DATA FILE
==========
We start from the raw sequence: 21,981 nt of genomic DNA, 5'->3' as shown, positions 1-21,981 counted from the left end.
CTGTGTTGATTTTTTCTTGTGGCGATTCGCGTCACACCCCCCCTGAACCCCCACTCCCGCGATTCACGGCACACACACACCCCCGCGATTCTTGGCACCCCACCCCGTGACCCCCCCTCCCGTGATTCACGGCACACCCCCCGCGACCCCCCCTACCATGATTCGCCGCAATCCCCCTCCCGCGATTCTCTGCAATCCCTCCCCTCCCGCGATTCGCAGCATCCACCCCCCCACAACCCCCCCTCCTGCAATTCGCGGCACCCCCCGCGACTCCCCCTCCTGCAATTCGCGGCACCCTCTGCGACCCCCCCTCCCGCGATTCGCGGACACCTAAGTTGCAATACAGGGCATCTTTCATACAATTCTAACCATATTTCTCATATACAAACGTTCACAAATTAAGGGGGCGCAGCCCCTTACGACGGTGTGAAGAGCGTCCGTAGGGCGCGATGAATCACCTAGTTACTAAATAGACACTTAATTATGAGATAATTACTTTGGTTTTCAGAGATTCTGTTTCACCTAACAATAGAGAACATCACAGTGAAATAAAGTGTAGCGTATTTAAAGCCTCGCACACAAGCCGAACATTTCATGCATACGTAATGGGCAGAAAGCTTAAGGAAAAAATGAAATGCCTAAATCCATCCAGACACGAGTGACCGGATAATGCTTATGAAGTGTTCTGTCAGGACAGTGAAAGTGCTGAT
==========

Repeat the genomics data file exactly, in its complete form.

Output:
We start from the raw sequence: 21,981 nt of genomic DNA, 5'->3' as shown, positions 1-21,981 counted from the left end.
CTGTGTTGATTTTTTCTTGTGGCGATTCGCGTCACACCCCCCCTGAACCCCCACTCCCGCGATTCACGGCACACACACACCCCCGCGATTCTTGGCACCCCACCCCGTGACCCCCCCTCCCGTGATTCACGGCACACCCCCCGCGACCCCCCCTACCATGATTCGCCGCAATCCCCCTCCCGCGATTCTCTGCAATCCCTCCCCTCCCGCGATTCGCAGCATCCACCCCCCCACAACCCCCCCTCCTGCAATTCGCGGCACCCCCCGCGACTCCCCCTCCTGCAATTCGCGGCACCCTCTGCGACCCCCCCTCCCGCGATTCGCGGACACCTAAGTTGCAATACAGGGCATCTTTCATACAATTCTAACCATATTTCTCATATACAAACGTTCACAAATTAAGGGGGCGCAGCCCCTTACGACGGTGTGAAGAGCGTCCGTAGGGCGCGATGAATCACCTAGTTACTAAATAGACACTTAATTATGAGATAATTACTTTGGTTTTCAGAGATTCTGTTTCACCTAACAATAGAGAACATCACAGTGAAATAAAGTGTAGCGTATTTAAAGCCTCGCACACAAGCCGAACATTTCATGCATACGTAATGGGCAGAAAGCTTAAGGAAAAAATGAAATGCCTAAATCCATCCAGACACGAGTGACCGGATAATGCTTATGAAGTGTTCTGTCAGGACAGTGAAAGTGCTGAT